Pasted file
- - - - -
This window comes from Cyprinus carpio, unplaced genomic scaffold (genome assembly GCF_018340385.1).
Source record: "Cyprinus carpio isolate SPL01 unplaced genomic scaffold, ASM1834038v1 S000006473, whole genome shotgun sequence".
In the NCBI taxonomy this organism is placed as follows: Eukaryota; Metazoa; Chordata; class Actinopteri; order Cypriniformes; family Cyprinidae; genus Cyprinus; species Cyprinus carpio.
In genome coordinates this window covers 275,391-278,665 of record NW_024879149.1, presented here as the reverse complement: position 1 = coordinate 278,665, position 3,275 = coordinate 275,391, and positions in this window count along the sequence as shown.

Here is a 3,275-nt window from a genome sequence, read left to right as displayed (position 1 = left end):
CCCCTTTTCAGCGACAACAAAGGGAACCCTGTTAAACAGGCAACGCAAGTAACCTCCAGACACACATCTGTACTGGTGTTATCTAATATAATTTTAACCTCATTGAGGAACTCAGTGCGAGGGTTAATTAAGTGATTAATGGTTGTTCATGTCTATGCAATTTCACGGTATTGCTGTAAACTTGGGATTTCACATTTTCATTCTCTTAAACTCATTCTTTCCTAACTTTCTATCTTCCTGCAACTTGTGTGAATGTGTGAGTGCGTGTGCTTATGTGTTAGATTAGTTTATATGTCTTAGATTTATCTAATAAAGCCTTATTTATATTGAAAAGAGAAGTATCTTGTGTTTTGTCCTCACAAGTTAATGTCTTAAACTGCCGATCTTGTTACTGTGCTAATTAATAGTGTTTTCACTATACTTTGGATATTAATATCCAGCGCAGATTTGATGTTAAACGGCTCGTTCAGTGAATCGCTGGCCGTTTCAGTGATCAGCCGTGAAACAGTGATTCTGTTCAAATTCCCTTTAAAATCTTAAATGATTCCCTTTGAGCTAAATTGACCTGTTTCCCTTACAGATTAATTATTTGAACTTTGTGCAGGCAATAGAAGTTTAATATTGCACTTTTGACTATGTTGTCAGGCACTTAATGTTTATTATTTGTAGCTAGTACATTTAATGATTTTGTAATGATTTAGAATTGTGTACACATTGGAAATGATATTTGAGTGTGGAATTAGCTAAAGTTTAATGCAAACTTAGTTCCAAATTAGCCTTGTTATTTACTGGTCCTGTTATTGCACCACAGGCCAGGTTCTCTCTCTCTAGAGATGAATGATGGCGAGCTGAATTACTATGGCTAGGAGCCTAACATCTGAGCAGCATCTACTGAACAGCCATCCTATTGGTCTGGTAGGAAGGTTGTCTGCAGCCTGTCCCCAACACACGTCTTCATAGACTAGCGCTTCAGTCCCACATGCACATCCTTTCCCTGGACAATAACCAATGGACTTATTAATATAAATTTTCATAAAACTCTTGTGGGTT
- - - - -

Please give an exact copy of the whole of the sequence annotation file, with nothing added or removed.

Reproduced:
This window comes from Cyprinus carpio, unplaced genomic scaffold (genome assembly GCF_018340385.1).
Source record: "Cyprinus carpio isolate SPL01 unplaced genomic scaffold, ASM1834038v1 S000006473, whole genome shotgun sequence".
In the NCBI taxonomy this organism is placed as follows: Eukaryota; Metazoa; Chordata; class Actinopteri; order Cypriniformes; family Cyprinidae; genus Cyprinus; species Cyprinus carpio.
In genome coordinates this window covers 275,391-278,665 of record NW_024879149.1, presented here as the reverse complement: position 1 = coordinate 278,665, position 3,275 = coordinate 275,391, and positions in this window count along the sequence as shown.

Here is a 3,275-nt window from a genome sequence, read left to right as displayed (position 1 = left end):
CCCCTTTTCAGCGACAACAAAGGGAACCCTGTTAAACAGGCAACGCAAGTAACCTCCAGACACACATCTGTACTGGTGTTATCTAATATAATTTTAACCTCATTGAGGAACTCAGTGCGAGGGTTAATTAAGTGATTAATGGTTGTTCATGTCTATGCAATTTCACGGTATTGCTGTAAACTTGGGATTTCACATTTTCATTCTCTTAAACTCATTCTTTCCTAACTTTCTATCTTCCTGCAACTTGTGTGAATGTGTGAGTGCGTGTGCTTATGTGTTAGATTAGTTTATATGTCTTAGATTTATCTAATAAAGCCTTATTTATATTGAAAAGAGAAGTATCTTGTGTTTTGTCCTCACAAGTTAATGTCTTAAACTGCCGATCTTGTTACTGTGCTAATTAATAGTGTTTTCACTATACTTTGGATATTAATATCCAGCGCAGATTTGATGTTAAACGGCTCGTTCAGTGAATCGCTGGCCGTTTCAGTGATCAGCCGTGAAACAGTGATTCTGTTCAAATTCCCTTTAAAATCTTAAATGATTCCCTTTGAGCTAAATTGACCTGTTTCCCTTACAGATTAATTATTTGAACTTTGTGCAGGCAATAGAAGTTTAATATTGCACTTTTGACTATGTTGTCAGGCACTTAATGTTTATTATTTGTAGCTAGTACATTTAATGATTTTGTAATGATTTAGAATTGTGTACACATTGGAAATGATATTTGAGTGTGGAATTAGCTAAAGTTTAATGCAAACTTAGTTCCAAATTAGCCTTGTTATTTACTGGTCCTGTTATTGCACCACAGGCCAGGTTCTCTCTCTCTAGAGATGAATGATGGCGAGCTGAATTACTATGGCTAGGAGCCTAACATCTGAGCAGCATCTACTGAACAGCCATCCTATTGGTCTGGTAGGAAGGTTGTCTGCAGCCTGTCCCCAACACACGTCTTCATAGACTAGCGCTTCAGTCCCACATGCACATCCTTTCCCTGGACAATAACCAATGGACTTATTAATATAAATTTTCATAAAACTCTTGTGGGTT